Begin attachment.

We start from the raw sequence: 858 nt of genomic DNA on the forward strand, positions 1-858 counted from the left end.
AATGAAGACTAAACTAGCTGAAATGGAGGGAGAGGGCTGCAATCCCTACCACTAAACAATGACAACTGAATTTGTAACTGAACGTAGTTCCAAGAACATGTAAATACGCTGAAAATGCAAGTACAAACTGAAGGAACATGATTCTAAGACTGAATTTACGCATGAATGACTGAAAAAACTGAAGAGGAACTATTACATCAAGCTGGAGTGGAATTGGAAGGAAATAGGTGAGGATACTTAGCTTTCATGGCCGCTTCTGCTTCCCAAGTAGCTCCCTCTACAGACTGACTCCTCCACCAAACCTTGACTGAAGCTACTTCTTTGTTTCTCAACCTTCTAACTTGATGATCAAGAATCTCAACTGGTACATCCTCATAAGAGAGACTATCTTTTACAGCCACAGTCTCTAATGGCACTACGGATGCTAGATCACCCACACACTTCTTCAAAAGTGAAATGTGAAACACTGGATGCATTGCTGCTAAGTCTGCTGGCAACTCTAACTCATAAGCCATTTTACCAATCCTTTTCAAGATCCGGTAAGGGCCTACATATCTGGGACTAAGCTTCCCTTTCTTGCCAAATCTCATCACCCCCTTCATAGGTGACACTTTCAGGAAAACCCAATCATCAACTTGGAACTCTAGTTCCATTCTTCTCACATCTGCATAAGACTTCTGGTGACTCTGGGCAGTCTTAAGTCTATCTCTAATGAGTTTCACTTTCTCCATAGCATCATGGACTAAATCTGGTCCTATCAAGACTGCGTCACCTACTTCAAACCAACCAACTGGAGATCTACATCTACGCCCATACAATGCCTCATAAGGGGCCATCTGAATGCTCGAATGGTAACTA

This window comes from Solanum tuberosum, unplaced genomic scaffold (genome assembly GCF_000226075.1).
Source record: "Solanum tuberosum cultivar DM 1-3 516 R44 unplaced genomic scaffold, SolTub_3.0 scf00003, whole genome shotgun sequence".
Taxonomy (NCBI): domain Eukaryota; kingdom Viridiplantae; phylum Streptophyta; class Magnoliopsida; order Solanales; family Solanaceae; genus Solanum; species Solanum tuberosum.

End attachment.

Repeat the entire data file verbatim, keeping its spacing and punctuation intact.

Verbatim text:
We start from the raw sequence: 858 nt of genomic DNA on the forward strand, positions 1-858 counted from the left end.
AATGAAGACTAAACTAGCTGAAATGGAGGGAGAGGGCTGCAATCCCTACCACTAAACAATGACAACTGAATTTGTAACTGAACGTAGTTCCAAGAACATGTAAATACGCTGAAAATGCAAGTACAAACTGAAGGAACATGATTCTAAGACTGAATTTACGCATGAATGACTGAAAAAACTGAAGAGGAACTATTACATCAAGCTGGAGTGGAATTGGAAGGAAATAGGTGAGGATACTTAGCTTTCATGGCCGCTTCTGCTTCCCAAGTAGCTCCCTCTACAGACTGACTCCTCCACCAAACCTTGACTGAAGCTACTTCTTTGTTTCTCAACCTTCTAACTTGATGATCAAGAATCTCAACTGGTACATCCTCATAAGAGAGACTATCTTTTACAGCCACAGTCTCTAATGGCACTACGGATGCTAGATCACCCACACACTTCTTCAAAAGTGAAATGTGAAACACTGGATGCATTGCTGCTAAGTCTGCTGGCAACTCTAACTCATAAGCCATTTTACCAATCCTTTTCAAGATCCGGTAAGGGCCTACATATCTGGGACTAAGCTTCCCTTTCTTGCCAAATCTCATCACCCCCTTCATAGGTGACACTTTCAGGAAAACCCAATCATCAACTTGGAACTCTAGTTCCATTCTTCTCACATCTGCATAAGACTTCTGGTGACTCTGGGCAGTCTTAAGTCTATCTCTAATGAGTTTCACTTTCTCCATAGCATCATGGACTAAATCTGGTCCTATCAAGACTGCGTCACCTACTTCAAACCAACCAACTGGAGATCTACATCTACGCCCATACAATGCCTCATAAGGGGCCATCTGAATGCTCGAATGGTAACTA

This window comes from Solanum tuberosum, unplaced genomic scaffold (genome assembly GCF_000226075.1).
Source record: "Solanum tuberosum cultivar DM 1-3 516 R44 unplaced genomic scaffold, SolTub_3.0 scf00003, whole genome shotgun sequence".
Taxonomy (NCBI): domain Eukaryota; kingdom Viridiplantae; phylum Streptophyta; class Magnoliopsida; order Solanales; family Solanaceae; genus Solanum; species Solanum tuberosum.